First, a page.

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Lincoln Sheep Wool

Lincoln sheep are some of the largest sheep in the world, rams reaching weights as great as 350 pounds. These sizable animals also grow exceptionally long, heavy wool, a typical ewe, which may weigh a hundred pounds less than her male counterpart, producing as much as 20 pounds of fleece in a single season.

The Lincoln sheep originated in the Lincolnshire region of East Anglia, England several thousand years ago and is believed by some to be the parent of all other longwool sheep breeds in that country. However, the modern Lincoln was developed through a crossing of the early Lincolnshire native with the English Leicester sometime around the mid-eighteenth century, resulting in an animal with a higher quality wool and improved meat production. Many welcomed this change in the breed, but some breeders were disgruntled by the alteration. Nevertheless, it was this new Lincoln that was soon exported to a number of other countries around the world, including the United States, where the animal first appeared near the end of the 1700s.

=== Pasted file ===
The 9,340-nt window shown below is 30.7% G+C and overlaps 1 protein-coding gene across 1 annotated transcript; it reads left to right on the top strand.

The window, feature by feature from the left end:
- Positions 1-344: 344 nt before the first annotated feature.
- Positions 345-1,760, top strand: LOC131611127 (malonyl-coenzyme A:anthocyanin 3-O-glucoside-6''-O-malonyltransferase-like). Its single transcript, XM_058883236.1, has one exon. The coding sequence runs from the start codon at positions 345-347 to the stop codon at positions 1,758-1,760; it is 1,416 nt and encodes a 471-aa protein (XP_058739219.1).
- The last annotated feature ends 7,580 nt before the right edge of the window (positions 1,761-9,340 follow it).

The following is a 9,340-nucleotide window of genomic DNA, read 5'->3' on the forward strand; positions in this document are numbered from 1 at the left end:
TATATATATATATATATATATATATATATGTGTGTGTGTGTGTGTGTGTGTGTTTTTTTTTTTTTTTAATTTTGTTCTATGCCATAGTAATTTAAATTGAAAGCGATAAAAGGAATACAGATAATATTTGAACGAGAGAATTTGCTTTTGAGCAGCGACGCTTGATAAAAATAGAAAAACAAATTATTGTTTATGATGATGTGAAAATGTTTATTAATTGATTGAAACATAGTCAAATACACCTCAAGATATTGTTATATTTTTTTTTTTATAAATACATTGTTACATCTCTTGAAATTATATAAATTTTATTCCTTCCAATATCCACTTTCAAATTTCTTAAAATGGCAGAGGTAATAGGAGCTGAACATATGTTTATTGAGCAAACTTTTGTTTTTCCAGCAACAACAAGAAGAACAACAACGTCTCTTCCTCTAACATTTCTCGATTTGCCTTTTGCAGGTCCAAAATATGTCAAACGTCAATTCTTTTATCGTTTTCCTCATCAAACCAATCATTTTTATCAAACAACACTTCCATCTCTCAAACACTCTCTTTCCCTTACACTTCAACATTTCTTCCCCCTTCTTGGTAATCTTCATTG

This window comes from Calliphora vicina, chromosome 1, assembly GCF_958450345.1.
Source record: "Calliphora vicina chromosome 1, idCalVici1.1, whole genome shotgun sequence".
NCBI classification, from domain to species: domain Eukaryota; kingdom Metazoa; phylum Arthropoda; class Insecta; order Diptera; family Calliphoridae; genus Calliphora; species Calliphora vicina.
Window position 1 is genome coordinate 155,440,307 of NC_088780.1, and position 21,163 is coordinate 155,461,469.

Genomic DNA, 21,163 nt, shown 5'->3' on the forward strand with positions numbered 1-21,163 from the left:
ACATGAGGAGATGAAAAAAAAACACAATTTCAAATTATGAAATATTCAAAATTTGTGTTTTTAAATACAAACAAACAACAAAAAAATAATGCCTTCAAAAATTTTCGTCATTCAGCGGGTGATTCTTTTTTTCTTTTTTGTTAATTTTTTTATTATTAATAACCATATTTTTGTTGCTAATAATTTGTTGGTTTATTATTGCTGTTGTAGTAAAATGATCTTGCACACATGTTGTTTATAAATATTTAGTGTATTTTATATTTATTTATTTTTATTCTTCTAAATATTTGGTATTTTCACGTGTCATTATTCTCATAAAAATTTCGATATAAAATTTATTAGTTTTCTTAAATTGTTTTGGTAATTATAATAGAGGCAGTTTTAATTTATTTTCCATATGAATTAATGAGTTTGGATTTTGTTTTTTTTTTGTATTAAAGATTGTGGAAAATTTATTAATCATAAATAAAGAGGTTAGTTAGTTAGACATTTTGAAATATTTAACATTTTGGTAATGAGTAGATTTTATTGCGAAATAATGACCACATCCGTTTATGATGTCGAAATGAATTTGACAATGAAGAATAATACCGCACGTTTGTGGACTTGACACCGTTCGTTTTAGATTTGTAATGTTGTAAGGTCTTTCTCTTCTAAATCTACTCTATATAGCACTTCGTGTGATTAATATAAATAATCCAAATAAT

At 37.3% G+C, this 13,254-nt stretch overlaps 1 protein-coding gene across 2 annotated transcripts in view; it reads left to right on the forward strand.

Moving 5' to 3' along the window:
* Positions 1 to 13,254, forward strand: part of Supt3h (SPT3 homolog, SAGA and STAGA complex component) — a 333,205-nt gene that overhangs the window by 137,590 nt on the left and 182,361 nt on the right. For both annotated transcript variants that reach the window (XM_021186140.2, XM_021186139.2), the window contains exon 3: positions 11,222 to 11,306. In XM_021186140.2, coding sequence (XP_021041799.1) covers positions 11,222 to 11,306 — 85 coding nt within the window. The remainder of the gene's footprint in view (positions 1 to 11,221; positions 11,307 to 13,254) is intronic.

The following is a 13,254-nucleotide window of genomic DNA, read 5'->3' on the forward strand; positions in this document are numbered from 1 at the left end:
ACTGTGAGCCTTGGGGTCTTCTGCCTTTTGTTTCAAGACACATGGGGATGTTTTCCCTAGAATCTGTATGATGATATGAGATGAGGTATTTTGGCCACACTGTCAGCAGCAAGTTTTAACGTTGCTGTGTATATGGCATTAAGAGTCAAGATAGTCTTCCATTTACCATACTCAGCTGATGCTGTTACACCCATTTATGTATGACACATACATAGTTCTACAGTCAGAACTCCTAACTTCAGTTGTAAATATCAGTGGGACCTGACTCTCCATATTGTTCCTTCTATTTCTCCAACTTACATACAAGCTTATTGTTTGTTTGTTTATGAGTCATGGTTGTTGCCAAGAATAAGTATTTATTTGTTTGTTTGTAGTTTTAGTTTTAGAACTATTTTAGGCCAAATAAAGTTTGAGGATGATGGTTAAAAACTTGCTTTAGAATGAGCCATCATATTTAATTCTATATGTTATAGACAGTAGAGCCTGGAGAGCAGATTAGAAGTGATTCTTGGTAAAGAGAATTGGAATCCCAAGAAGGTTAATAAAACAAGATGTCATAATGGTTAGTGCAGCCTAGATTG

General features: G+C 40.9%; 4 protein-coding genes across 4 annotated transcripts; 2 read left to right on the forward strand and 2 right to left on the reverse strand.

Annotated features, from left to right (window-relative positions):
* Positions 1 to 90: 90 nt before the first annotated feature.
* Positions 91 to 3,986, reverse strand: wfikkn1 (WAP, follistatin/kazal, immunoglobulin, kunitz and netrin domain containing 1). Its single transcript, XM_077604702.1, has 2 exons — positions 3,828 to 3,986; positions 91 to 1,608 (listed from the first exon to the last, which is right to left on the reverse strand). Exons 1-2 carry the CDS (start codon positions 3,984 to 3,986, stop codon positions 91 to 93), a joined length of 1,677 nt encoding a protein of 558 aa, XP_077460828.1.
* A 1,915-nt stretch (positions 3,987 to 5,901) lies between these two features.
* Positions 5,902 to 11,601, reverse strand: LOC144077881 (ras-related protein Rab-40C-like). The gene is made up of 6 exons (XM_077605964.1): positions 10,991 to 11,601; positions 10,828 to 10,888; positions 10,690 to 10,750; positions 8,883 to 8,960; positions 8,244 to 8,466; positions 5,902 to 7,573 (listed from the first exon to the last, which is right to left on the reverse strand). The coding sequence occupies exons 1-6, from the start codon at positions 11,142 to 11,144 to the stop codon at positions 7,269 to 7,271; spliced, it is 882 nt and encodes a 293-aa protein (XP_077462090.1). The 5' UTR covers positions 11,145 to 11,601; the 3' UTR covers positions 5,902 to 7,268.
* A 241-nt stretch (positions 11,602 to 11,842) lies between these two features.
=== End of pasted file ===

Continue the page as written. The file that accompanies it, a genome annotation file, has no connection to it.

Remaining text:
Coarse, but lustrous, the wool of the Lincoln sheep is well suited for a number of applications, especially those that require a fiber of high tensile strength and a soft handle. Some of the common uses of the material include specialty knitting yarns, upholstery yarns, and hand-knitted carpet yarns. When these yarns are woven into cloth, they create a textile with impressive durability and brightness. Lincoln wool has also been utilized for many years by the wig industry, which utilizes the long fibers to create shiny, healthy-looking hairpieces for both dolls and humans.



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